Easily Install Photoshop Pre-sets – All in One Place

I wrote this tutorial one day after reading another online tutorial for installing brushes via the Adobe files on one’s C-drive.  That way works great, cut and dry!  But, it adds to the program’s size and, eventually, this can really slow down the loading and performance of the PS program.

Did You Know…?

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I want to show you all, once and for all, how easy it is to load presets into Photoshop.  This method works for all presets, is semi-permanent and takes very little space on your hard drive.  It’s called the ‘Preset Manager’.

(Note:  I use CS6.  It’s possible that you don’t see all the presets listed in CS6 in Elements.  It is my understanding you can access some others by clicking on ‘More’ in Layer styles/effects.  This may not be correct, so, the best I can do is tell you to Google installing these.  Sorry!)

We already know that a ‘pre-set’ is a brush, style, pattern, color palette, shape, etc.  What better way to deal with these than through the Preset Manager(PM).  You can access the PM by going to Edit>Presets>Preset Manager.

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Or, you can access it by going to any of the preset tools and clicking on the tiny icon at the top on the right.

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The Preset Manager

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This is where all the action takes place.   I have my ‘brush’ manager open.  It’s getting full!  LOL

Now, obviously, as with the tutorial that inspired me to write this one, you can drop the individual presets into their perspective folders in Adobe’s files on your hard drive.  They are inside the program and will be until you manually remove them from that folder.  Follow this path, or one similar, on your pc:  C:Program Files (x86)AdobeAdobe Photoshop CS6Presets.  But, this adds them to the program ‘permanently’, in a way that makes it load slower.  (If you have too many loaded this way, when you try to change or ‘Re-set’ a preset, often, the entire list/menu isn’t viewable.)  I would only recommend doing this for special presets that you use all the time – as in every day.  By adding them to the PM, they stay in the program until you remove them, but, they don’t count near as much, if anything, against the program as far as taking up space and taking longer to load.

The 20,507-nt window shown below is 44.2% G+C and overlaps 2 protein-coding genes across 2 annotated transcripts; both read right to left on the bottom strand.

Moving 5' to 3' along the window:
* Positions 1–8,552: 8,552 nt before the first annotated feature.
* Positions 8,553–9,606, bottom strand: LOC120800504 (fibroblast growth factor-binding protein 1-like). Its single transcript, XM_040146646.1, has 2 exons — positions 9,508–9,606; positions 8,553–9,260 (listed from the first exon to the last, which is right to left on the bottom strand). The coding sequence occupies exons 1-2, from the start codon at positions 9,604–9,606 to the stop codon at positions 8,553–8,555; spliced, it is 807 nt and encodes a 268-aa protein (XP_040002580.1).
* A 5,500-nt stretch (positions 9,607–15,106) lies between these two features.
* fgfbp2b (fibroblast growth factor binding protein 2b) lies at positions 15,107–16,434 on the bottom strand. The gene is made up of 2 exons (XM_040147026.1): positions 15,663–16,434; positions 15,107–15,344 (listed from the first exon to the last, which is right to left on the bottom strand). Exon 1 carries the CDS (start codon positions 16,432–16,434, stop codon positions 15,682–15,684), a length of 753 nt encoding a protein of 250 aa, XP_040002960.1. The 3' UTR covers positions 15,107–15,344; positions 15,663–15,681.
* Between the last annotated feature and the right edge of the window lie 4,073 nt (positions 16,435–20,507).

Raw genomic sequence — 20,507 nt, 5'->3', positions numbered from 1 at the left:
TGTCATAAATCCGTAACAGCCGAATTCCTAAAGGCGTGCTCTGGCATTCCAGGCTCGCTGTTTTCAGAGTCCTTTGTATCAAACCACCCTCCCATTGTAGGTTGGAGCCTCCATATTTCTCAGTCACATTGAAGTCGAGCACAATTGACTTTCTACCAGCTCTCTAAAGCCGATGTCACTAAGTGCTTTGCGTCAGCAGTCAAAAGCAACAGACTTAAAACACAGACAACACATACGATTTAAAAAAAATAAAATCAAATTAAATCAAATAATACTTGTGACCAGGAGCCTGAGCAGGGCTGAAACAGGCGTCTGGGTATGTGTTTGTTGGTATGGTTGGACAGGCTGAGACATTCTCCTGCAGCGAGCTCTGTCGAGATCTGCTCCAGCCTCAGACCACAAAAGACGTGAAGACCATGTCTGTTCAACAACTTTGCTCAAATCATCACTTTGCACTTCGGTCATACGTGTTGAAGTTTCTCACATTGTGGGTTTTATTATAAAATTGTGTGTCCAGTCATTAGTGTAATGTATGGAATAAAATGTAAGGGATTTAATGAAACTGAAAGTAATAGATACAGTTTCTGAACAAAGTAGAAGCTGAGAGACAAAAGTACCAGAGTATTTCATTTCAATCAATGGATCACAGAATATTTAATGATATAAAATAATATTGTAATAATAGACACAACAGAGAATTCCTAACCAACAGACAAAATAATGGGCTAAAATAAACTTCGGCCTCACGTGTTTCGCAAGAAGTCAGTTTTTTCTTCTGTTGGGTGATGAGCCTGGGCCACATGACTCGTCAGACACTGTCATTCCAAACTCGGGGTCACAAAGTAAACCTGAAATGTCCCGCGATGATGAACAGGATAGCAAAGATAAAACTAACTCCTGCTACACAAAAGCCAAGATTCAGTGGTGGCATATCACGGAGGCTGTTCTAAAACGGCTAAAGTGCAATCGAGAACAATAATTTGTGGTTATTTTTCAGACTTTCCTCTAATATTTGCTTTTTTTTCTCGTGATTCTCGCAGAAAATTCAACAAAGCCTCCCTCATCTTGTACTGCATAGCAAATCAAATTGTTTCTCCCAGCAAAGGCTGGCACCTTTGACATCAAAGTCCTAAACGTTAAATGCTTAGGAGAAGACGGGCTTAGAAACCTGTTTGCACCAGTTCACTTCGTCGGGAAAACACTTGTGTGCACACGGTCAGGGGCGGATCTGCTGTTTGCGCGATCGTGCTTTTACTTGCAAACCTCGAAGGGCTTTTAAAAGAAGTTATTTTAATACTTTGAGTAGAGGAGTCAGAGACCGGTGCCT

Check out the options you have with the PM:

If you want to load a new preset:

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A window will open, then, navigate to the preset you want on your hard drive.

If you want to save an assortment of presets you frequently use, click on the ‘Save Set’ button.  (I save the ‘best of’ certain brushes, like ‘clouds’, for example, into one set for frequent use – making sure the designer’s name is on the individual preset for crediting, then, I label the set accordingly and save):

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First, click on the preset you want to save.  If there are multiple presets, like if you just created a set of 24 gorgeous rose brushes, you need to click on the first preset, then, hold down the Shift key and click on the last preset you want.  All of the presets in between should be highlighted, too.  Or, you can hold Ctrl/Command and click on each preset, one at a time.  Either way, when you have selected all the presets you wish to save, click on the ‘Save Set’ button. (Some buttons will appear ‘grayed-out’ until you select at least one of the presets.)  Navigate to the place on your hard drive where you want to save and name it something catchy. Be sure to include your name or initials in the title!   Click Save.

Similarly, to Rename or Delete a preset, or presets, highlight the specific preset(s) and click on the appropriate button:

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WHEN YOU DELETE A PRESET FROM THE PRESET MANAGER IT DOES NOT GO AWAY FOREVER!  It is just no longer in your manager.  If you need it again, go through the steps to ‘Load’ it again.

When you are done with all your presetting, click ‘Done’.

I use the term ‘preset’ throughout this tutorial.  Replace it with whatever you like – Brush, Style, Custom Shape, etc.  The same PM can be used for any and all presets, except Actions.  Here’s how!  At the top of the PM is a drop down menu.

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You can go to any of the other presets via the same manager.  (Exception:  Actions – no PM.)

So!  Any time you want to know how to load a brush or a pattern, maybe, the only thing you need to remember is the Preset Manager.  You don’t even have to reboot PS when you add a preset via the PM!  Jus’ keep on goin’!  LOL

Any time I can find a way to expedite the actions I perform with Photoshop, it is good.  Keystroke shortcuts are real helpful in performing many tasks quickly.  We haven’t learned any new one’s lately, so, how about this one?

Key-Stroke Shortcut

Ctrl/Cmd>’E’